AMY GOODMAN: So that was Arturo Hernández García in 2015, and that was under President Obama. Now, Jeanette has come in with her family, and this is 2017. And you have the Trump administration threatening to cut off funding for any city that engages in sanctuary. What about churches? What do you face, Reverend Morran? I know that Jeanette has the support of the Jared Polis, who is the congressmember from the area, from Mayor Hancock, has gotten support from a number of public officials. In fact, I believe Jared Polis has introduced legislation that would protect her into the U.S. Congress.
REV. MIKE MORRAN: That’s correct. Yes, that’s correct.
AMY GOODMAN: So, do you face any sanction being a sanctuary church?
REV. MIKE MORRAN: Do I face sanctions? Um, we hope not. So, there is—there is a law about harboring fugitives, but the “harboring” definition includes an attempt to conceal, and we are not trying to conceal anything. In fact, we will tell anyone. We will—we will write a personal letter to President Trump about Jeanette Vizguerra and where she is living at the current time. So, we’re not—we believe we are not breaking any laws by having her in the church.
AMY GOODMAN: So, can ICE enter the church and rip her out?
REV. MIKE MORRAN: That’s an excellent question. So, under the Obama administration, there was a policy. It was not a law. It was just a policy that Immigration and Customs Enforcement had, that they would not come onto what were called sensitive properties. That was churches, schools, hospitals, places like that. They would not come onto those properties to make arrests. We believe that policy is still in place. We certainly counted on that when Arturo was staying with us. But, frankly, we have absolutely no idea if the Trump administration will continue that policy or if they will begin making arrests on schools, churches, hospital properties.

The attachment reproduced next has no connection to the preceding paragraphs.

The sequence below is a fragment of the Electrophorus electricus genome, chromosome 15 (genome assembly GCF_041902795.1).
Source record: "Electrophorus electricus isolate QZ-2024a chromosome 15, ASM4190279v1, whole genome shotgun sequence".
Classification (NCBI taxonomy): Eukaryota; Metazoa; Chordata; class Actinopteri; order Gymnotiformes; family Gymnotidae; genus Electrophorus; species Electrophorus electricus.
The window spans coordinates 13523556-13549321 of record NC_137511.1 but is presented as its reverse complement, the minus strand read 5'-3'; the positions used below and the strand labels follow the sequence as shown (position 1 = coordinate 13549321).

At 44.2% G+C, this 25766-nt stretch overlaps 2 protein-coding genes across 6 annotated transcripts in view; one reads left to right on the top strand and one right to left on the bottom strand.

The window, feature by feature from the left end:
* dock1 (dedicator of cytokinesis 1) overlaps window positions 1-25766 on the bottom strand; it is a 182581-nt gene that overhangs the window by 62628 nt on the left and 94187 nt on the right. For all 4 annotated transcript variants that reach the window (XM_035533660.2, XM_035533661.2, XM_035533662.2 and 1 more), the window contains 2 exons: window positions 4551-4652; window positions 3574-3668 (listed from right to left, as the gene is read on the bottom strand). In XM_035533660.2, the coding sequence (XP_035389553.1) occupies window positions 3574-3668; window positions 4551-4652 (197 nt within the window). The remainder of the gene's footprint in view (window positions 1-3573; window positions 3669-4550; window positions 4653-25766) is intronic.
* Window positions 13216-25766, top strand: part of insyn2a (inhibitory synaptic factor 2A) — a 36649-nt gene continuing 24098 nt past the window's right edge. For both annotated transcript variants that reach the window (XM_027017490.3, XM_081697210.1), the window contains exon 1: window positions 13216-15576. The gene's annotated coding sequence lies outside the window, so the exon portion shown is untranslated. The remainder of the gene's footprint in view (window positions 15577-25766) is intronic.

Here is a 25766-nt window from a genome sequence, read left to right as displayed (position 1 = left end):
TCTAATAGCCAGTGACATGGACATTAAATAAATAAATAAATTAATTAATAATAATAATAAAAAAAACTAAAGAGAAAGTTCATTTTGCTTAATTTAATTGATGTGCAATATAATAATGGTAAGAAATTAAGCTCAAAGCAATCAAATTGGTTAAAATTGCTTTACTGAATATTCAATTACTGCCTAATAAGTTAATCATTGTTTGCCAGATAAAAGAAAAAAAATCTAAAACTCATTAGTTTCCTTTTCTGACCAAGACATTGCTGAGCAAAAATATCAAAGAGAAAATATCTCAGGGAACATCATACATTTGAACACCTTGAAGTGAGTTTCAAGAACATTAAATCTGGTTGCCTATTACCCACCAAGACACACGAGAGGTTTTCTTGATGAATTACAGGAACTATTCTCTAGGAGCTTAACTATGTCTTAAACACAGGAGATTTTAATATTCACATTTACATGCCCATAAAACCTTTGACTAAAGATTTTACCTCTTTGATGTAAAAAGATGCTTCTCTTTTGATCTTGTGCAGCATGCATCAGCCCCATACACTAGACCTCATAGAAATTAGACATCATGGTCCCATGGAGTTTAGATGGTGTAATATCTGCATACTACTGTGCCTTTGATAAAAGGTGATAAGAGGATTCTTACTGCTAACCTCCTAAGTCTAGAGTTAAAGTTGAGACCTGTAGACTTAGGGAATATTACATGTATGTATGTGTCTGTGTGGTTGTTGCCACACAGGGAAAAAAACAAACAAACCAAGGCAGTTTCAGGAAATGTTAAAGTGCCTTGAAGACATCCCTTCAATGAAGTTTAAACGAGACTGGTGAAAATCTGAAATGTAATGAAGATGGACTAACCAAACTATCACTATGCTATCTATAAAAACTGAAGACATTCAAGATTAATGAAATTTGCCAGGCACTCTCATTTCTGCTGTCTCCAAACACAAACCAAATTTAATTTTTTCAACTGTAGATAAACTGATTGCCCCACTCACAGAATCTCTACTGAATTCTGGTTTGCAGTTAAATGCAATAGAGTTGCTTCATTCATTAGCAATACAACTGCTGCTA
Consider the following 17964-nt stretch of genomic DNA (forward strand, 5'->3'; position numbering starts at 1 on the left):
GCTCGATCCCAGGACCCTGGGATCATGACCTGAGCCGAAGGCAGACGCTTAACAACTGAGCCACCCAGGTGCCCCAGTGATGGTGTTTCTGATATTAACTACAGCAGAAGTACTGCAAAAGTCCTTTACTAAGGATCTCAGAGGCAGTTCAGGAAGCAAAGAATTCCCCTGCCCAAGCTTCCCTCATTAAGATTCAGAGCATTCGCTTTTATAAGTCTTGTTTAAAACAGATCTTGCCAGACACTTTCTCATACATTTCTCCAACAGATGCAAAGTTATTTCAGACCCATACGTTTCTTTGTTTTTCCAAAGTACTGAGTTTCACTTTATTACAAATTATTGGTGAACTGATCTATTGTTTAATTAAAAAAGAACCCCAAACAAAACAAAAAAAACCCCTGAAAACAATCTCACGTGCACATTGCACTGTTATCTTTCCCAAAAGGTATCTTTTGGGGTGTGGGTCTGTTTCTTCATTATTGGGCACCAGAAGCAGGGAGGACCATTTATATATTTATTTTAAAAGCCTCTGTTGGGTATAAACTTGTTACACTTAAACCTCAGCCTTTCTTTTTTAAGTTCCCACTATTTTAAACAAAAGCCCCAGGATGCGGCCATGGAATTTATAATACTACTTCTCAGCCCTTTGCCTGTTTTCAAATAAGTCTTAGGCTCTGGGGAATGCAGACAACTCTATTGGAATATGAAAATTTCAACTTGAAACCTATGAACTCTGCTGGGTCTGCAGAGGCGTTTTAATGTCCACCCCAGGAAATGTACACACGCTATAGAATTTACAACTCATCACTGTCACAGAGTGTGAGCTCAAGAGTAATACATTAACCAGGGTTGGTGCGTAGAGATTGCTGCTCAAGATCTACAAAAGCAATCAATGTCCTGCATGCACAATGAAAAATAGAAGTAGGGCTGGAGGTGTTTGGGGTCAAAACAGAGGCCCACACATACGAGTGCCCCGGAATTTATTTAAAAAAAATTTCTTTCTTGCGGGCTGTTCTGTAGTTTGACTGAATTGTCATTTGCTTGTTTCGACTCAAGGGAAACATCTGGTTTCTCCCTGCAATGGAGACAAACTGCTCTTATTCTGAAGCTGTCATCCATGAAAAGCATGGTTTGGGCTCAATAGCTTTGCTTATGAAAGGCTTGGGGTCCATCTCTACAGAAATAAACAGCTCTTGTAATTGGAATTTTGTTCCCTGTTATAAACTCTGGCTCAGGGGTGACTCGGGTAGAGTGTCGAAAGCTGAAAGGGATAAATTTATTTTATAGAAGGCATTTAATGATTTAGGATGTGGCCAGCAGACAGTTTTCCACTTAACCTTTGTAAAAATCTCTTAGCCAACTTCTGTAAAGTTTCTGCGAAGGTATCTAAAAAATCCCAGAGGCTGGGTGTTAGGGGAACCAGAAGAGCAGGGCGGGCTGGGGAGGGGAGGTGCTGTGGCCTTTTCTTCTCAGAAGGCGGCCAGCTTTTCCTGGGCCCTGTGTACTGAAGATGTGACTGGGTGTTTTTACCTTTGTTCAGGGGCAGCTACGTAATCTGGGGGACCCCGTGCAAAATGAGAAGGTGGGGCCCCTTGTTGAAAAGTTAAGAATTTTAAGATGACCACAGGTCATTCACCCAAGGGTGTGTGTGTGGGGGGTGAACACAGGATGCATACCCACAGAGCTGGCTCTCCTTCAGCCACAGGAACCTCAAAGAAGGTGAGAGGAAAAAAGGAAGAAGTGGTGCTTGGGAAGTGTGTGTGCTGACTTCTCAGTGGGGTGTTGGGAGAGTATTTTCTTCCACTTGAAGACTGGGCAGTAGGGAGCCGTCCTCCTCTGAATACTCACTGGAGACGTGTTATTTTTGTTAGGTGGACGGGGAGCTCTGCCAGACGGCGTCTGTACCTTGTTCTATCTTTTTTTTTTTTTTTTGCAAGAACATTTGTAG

AMY GOODMAN: And what are you willing to do to protect her? How far will the church go?
REV. MIKE MORRAN: Well, I mean, we’re certainly not going to get into any physical tussles with ICE agents if they show up at our congregation. We do have a protocol with the building itself, and it’s posted on the door for anyone who might answer the door if ICE comes knocking. And if ICE comes knocking, we will ask them if they have a warrant. And if they do not have a warrant, we will tell them they cannot come in. If they do have a warrant, we will ask to see it. We have an attorney that we are working with. We will fax that warrant to the attorney and ask ICE to wait while we do that. And if the attorney says the warrant is good, we will have to, at that point, legally let them in.
AMY GOODMAN: Well, Reverend Mike Morran, I want to thank you for being with us, senior minister at the First Unitarian church of Denver, where Jeanette Vizguerra is taking sanctuary, an immigrant mother of four.
This is Democracy Now! When we come back, who is the new labor secretary nominee? Stay with us.
AMY GOODMAN: “Home,” music cover by Jorge Narvaez and his daughter Alexa. Jorge dedicated the song to his mother, who was deported to Mexico in 2007. He reunited with her in 2014. This is Democracy Now!, democracynow.org, The War and Peace Report. I’m Amy Goodman.